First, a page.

My Novel Notes (What I keep Track of, How I Use it)

This post isn’t going to be a list, because I like changing things up. Okay, well, there might be a list at the end, but then again–you never know.

One practice that I’ve found evolving as I write is that of taking copious notes on my own novel. This started out around the time of my second novel, when I realized how many continuity errors could be fixed by writing down the ways I’ve described my characters (that way no one gets a new eye color halfway through, or magically dyes their hair).

Recently, the notes also include a bit about personality (if the character is based on a certain person, I’ll simply write that person’s name), and several other details that have nothing to do with physical appearance. My notes on The Clique are so lengthy, they could be a chapter in-and-of themselves, and the part I find interesting is that such a large portion of what I write down never makes it into the novel (at least, not in an immediately noticeable way). For example, one of my characters had parents who’d divorced a while ago, and the only way this showed up was in an offhand comment about pissing off her father.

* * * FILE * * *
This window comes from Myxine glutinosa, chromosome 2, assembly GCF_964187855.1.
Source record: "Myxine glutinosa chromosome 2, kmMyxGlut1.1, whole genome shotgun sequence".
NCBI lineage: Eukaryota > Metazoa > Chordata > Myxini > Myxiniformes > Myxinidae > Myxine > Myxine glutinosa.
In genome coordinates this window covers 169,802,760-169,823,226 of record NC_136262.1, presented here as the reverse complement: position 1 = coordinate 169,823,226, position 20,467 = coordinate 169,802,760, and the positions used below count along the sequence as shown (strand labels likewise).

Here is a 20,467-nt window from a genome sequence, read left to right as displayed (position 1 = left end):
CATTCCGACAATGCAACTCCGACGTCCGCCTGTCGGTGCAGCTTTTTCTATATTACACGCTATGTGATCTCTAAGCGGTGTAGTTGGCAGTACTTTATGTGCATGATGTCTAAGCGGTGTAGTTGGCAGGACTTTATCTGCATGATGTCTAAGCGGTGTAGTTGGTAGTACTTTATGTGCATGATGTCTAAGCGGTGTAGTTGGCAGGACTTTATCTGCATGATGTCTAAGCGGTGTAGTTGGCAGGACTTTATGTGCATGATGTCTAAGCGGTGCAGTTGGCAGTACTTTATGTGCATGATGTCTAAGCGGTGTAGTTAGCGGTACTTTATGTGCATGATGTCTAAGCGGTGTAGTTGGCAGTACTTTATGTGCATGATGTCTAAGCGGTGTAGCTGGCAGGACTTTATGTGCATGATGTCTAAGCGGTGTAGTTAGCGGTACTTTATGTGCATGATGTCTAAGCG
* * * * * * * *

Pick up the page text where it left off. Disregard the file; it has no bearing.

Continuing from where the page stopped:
I’m curious as to how many other writers do this. Do you? If not, do you have a different strategy for keeping track of how your characters look and act (okay, a lot of you probably have memories capable of holding everything in at once, but for us mortals)? If so, do you have a unique way of keeping notes that the rest of us could benefit from? Leave a comment down below!

6 thoughts on “My Novel Notes (What I keep Track of, How I Use it)

  1. One strategy I’ve heard that I like is making up a survey for each character – appearance, background, personality traits, quirks they might have and also things to help you round out the character – like their favorite books, movies, etc. , how they relate to other characters in the book.

  2. I try to keep my characters extremely diverse (because we live in a world with different races and sexes, so it would be abnormal to not have them in a novel). To solve that, I sum up the amount of characters and put them in several gender and racial circles, then I spread that out into family/background, and then I give them vague characterization (your characters tell you how they want to be expressed). And then I write them.
    I keep all of it vague because the context and surroundings in my novel will affect what they do and how they go from there.

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